Bistability of PP2A-B55 and APC/C activity
In a collaboration with Julia Kamenz in the lab of Jim Ferrell at Stanford Univ., we demonstrate biochemically using Xenopus laevis egg extracts that the Cdk1-counteracting phosphatase PP2A-B55 and the APC/C function as a bistable switch, even when the bistability of Cdk1 activation is suppressed. In addition, Cdk1 regulates PP2A-B55 in a biphasic manner and APC. Our findings, which are published in Current Biology, suggest that changes in Cdk1 activity are permissive for mitotic entry and exit but that the changes in PP2A-B55 activity are the ultimate trigger. Very impressive experiments by Julia, who just started her own lab at the university of Groningen in the Netherlands, check it out: https://www.rug.nl/staff/j.l.kamenz/.
Time-dependent bistable switches enhance robustness and accuracy of cell cycle transitions
Jan showed how a dynamically changing bistable switch can provide a cell with better control over the timing of cell cycle transitions. Moreover, cell cycle oscillations built on bistable switches are more robust when the bistability is modulated in time. These findings are not specific to cell cycle models and may apply to other bistable systems in which the bistable response curve is time-dependent. Read all about this work in PLoS Computational Biology. Well done Jan!
So happy to welcome Daniel to our lab! During his PhD at the Institute for Cross-Disciplinary Physics and Complex Systems (IFISC - Spain), he worked on vegetation models of pattern formation. He will use techniques from statistical physics and nonlinear dynamics to study pattern formation processes in the context of the cell cycle.
Jan analyzed how pacemaker-generated waves synchronize an oscillatory medium
Jan used numerical simulation to study the properties of waves in oscillatory media sent out by a pacemaker. By comparing different oscillator types and pacemaker properties, he quantified which factors determine the speed of these waves, which are often used by biological systems to transmit information and synchronize processes. The work is now out in Phys. Rev. Research, congratulations!
Talks at Dynamics Days Digital
Although the in-person conference of Dynamics Days was canceled due to the pandemic, an online version was organized (see the conference's website). Jan and Felix presented their work on pacemaker-driven mitotic waves in a minisymposium on “Nonlinear waves in biology” organized by Lendert and Carsten Beta (Univ. Potsdam). You can find their talks on Youtube: Felix' talk and Jan's talk.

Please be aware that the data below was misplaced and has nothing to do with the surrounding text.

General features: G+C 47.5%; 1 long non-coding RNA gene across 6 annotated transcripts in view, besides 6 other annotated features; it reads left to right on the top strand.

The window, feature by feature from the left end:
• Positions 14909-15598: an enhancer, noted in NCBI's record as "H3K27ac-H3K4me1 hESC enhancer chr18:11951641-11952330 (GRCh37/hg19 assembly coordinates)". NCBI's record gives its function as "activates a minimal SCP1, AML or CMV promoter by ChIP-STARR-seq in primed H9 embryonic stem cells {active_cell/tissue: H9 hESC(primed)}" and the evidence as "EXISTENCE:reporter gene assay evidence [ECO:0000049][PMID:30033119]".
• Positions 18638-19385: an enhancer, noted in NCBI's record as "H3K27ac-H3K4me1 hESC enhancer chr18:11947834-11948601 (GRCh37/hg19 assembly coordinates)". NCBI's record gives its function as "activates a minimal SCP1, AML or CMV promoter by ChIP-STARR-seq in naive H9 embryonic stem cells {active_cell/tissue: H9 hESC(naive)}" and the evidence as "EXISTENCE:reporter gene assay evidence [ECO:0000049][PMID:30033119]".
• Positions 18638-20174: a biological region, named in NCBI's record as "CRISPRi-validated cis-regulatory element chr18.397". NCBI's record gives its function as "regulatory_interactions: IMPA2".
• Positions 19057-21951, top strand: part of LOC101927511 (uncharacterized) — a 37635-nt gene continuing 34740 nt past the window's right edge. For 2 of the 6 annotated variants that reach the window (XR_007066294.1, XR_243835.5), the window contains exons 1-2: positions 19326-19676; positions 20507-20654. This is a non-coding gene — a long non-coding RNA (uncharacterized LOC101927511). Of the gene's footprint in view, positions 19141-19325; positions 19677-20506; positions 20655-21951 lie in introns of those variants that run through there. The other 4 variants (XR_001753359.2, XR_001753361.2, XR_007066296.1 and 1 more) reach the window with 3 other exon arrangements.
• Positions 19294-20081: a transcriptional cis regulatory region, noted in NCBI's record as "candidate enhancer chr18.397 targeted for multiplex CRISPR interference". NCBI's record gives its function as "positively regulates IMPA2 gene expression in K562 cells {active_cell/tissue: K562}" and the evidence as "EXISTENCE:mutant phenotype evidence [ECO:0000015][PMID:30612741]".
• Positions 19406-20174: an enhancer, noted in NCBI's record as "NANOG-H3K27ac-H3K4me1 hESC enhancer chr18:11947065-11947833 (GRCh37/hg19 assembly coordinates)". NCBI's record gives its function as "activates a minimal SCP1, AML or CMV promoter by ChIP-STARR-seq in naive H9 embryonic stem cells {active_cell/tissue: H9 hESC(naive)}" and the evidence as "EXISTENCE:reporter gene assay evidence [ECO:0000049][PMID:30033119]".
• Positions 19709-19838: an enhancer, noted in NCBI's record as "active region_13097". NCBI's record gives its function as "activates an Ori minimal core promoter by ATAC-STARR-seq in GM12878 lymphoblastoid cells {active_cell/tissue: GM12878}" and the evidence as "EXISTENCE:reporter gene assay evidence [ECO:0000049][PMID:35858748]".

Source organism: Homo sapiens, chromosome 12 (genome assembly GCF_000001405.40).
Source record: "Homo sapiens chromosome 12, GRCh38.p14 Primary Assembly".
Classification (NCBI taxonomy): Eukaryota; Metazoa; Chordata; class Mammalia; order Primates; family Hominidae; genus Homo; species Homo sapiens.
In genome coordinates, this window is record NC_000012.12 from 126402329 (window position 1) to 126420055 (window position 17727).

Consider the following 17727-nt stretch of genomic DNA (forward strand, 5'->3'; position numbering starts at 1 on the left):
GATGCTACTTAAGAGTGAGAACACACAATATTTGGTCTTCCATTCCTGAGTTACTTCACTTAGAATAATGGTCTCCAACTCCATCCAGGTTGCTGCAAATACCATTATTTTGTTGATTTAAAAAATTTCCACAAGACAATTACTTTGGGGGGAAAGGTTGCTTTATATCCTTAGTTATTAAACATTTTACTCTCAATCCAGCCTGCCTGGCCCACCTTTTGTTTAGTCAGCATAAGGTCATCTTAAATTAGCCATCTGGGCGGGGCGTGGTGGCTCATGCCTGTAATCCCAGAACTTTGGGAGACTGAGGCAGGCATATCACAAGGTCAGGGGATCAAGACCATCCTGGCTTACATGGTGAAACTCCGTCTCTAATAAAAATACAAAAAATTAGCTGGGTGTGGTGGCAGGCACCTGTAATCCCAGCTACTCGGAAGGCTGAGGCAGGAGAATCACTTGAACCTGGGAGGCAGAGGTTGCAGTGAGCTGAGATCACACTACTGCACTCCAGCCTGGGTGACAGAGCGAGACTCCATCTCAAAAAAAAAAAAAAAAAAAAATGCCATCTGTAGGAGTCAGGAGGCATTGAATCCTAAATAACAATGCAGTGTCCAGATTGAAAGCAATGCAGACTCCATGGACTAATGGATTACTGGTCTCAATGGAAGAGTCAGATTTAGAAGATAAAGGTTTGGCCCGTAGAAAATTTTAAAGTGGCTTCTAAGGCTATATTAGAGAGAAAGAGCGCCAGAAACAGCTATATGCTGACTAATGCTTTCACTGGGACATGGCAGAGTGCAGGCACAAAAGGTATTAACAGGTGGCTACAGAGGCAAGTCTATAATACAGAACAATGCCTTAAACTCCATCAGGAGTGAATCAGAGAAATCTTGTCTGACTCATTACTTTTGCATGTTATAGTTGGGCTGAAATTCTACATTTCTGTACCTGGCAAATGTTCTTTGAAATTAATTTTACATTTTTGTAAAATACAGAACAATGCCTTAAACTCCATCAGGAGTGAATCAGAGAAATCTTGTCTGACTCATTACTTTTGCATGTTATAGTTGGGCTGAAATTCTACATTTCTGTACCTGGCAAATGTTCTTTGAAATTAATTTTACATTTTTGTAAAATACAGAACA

Stefan successfully defended his thesis work
On July 8, Stefan defended his thesis entitled “Dynamical analysis of nutrient-explicit models for small microbial communities”, a collaboration with Prof. Didier Gonze at the Unit of Theoretical Chronobiology (ULB), and Prof. Jan Danckaert at the Applied Physics research group (APHY, VUB). Stefan did a great job at clearly explaining his research. We wish him all the best in his further career and he will be missed in the group!
How do oscillatory systems with multiple pacemakers synchronize their dynamics?
Felix and Jan have studied what happens when multiple pacemakers compete with each other. Using numerical simulations in a generic reaction-diffusion system, they determined when and how pacemakers synchronize depending on their size, oscillation frequency, and type of coupling. Their work has been published in Chaos. Well done Felix and Jan!
Nuclei determine the spatial origin of mitotic waves
We show how mitotic waves initiate at pacemakers, regions which oscillate faster than their surroundings. In cell-free extracts of Xenopus laevis eggs, we find that nuclei define such pacemakers by concentrating cell cycle regulators. While Felix developed computational models to illustrate how multiple nuclei can collectively determine the pacemaker location, the experiments were carried out by Alexandra, Arno and Liliana. Our work provides insight into how nuclei and spatial system dimensions can control local concentrations of regulators, influencing the emergent behavior of mitotic waves. For more information, see the publication in eLife. Congratulations to everyone for this great team effort!
Mutualistic cross-feeding in microbial systems generates bistability via an Allee effect
Congratulations to Stefan for publishing his latest work in Scientific Reports! In microbial ecosystems, species can interact in a mutualistic way as a result of metabolic cross-feeding. Here, we reduce a theoretical nutrient-explicit model of two mutualistic cross-feeders in a chemostat, uncovering an explicit relation to a growth model with an Allee effect.
The antagonistic RepoMan:Aurora-B pair is co-regulated in proliferating cells
In collaboration with the Bollen lab in our department, we have shown that the abundance of RepoMan, an important phosphatase scaffold, is regulated by the same mechanisms that control the kinase Aurora B. Using experimental and numerical work, we demonstrate that the co–up-regulation of RepoMan and Aurora B is associated with tumor aggressiveness, but it also exposes a vulnerable target for therapeutic intervention. Congratulations to Maria Giulia of the Bollen lab who did all the experimental work and Jan for his numerical contributions! For more information, see our article in MBoC.